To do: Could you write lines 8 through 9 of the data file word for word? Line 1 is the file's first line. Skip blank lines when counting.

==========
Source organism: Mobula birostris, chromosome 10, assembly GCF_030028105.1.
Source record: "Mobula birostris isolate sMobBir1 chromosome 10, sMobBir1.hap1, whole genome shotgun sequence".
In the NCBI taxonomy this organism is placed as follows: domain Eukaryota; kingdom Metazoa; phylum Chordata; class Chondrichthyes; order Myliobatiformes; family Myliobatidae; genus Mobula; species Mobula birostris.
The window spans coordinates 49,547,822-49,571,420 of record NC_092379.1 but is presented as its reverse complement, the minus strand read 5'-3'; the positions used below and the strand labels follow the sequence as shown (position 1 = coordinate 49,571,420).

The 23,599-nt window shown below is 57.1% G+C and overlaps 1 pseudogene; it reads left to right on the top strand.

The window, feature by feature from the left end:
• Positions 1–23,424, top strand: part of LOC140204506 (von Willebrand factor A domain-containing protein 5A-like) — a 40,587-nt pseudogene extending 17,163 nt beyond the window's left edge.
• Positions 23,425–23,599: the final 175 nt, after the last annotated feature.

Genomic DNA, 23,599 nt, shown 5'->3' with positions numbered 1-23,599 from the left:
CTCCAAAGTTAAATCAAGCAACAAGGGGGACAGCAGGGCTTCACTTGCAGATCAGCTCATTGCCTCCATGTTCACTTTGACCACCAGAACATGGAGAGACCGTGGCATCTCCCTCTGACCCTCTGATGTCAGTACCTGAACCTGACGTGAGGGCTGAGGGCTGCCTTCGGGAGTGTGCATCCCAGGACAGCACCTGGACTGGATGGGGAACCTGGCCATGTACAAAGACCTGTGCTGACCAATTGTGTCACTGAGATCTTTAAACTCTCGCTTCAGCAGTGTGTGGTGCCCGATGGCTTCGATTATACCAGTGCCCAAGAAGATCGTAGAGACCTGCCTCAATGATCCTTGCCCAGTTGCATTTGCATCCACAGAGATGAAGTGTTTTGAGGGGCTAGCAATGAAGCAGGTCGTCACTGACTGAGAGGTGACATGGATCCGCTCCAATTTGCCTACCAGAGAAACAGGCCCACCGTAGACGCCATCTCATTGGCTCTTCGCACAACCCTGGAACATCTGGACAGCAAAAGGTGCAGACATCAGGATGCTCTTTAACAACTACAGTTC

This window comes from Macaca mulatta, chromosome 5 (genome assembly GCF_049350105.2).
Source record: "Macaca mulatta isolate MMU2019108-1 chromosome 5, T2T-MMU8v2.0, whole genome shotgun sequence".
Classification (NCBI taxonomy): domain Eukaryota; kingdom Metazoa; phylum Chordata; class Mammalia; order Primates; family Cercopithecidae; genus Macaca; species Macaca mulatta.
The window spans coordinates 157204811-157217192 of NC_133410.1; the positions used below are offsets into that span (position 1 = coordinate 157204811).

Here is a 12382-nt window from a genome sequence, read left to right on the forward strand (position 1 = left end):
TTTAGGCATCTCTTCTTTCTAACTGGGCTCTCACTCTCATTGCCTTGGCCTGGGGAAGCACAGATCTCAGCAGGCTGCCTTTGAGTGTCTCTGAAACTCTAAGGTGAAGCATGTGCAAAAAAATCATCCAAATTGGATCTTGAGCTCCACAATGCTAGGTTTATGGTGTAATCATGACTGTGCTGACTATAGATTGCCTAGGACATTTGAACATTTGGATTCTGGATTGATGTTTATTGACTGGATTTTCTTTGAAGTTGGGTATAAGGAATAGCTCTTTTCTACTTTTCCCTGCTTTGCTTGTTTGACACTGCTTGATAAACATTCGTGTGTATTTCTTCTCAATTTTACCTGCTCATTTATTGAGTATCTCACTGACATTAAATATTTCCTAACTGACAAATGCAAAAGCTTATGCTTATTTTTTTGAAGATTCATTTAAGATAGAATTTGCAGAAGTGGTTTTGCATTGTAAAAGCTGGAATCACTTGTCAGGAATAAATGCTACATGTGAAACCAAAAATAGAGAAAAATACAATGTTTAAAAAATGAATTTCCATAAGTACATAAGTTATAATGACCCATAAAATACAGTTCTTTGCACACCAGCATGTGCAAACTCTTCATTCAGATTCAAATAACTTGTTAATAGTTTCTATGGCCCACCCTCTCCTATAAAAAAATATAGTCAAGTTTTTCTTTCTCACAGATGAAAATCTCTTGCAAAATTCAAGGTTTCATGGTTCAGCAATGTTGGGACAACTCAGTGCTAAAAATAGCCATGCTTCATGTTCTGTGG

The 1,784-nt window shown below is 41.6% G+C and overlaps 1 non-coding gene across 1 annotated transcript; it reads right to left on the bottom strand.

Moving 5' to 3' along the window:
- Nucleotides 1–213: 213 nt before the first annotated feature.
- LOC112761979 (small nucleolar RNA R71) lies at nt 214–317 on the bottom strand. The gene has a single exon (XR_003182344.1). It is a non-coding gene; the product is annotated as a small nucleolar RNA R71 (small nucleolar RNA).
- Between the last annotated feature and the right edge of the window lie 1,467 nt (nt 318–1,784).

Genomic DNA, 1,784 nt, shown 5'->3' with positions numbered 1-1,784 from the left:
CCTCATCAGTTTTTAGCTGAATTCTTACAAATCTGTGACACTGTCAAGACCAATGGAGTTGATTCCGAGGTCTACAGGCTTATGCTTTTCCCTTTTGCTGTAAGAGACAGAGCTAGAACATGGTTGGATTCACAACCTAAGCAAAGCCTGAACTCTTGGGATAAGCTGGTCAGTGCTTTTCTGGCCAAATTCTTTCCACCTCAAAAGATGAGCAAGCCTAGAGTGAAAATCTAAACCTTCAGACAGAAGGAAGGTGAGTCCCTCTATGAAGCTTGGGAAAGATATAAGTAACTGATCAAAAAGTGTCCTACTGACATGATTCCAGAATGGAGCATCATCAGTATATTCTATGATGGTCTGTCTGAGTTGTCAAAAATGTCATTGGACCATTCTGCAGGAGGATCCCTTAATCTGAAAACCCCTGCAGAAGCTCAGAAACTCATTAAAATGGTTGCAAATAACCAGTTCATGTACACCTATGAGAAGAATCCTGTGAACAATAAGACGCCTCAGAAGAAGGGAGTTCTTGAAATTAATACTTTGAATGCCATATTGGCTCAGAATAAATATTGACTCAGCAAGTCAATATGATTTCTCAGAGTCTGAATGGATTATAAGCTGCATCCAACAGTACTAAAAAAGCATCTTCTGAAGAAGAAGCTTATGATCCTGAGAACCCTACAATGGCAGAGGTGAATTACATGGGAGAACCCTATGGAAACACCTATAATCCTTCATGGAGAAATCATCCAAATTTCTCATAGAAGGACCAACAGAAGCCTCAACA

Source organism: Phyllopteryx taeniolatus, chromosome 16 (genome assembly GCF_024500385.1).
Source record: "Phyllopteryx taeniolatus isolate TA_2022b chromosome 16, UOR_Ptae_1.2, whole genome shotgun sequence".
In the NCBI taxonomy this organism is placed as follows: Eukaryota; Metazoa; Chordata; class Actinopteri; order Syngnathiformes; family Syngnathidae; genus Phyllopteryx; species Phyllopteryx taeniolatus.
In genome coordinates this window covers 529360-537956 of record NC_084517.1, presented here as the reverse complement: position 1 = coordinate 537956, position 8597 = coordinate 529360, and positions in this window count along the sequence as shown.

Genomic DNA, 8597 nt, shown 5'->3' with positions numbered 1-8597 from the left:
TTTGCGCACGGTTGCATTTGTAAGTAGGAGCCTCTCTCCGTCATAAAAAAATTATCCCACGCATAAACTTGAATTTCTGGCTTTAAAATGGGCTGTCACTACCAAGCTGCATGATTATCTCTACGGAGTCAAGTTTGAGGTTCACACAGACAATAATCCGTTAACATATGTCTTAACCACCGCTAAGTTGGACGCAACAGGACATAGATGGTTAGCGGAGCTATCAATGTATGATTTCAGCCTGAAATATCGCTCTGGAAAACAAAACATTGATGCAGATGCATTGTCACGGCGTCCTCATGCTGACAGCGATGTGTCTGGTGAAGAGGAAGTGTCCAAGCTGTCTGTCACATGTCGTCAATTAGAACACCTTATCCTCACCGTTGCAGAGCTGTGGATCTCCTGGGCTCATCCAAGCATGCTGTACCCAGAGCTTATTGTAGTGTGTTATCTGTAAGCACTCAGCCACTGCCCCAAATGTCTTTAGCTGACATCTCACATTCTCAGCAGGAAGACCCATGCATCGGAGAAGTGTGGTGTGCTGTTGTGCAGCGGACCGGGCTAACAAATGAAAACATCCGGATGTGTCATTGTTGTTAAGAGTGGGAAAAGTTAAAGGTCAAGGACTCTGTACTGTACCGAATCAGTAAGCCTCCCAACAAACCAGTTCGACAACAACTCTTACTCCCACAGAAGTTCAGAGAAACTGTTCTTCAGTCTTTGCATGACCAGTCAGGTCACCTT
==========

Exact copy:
• Positions 23,425–23,599: the final 175 nt, after the last annotated feature.

Genomic DNA, 23,599 nt, shown 5'->3' with positions numbered 1-23,599 from the left: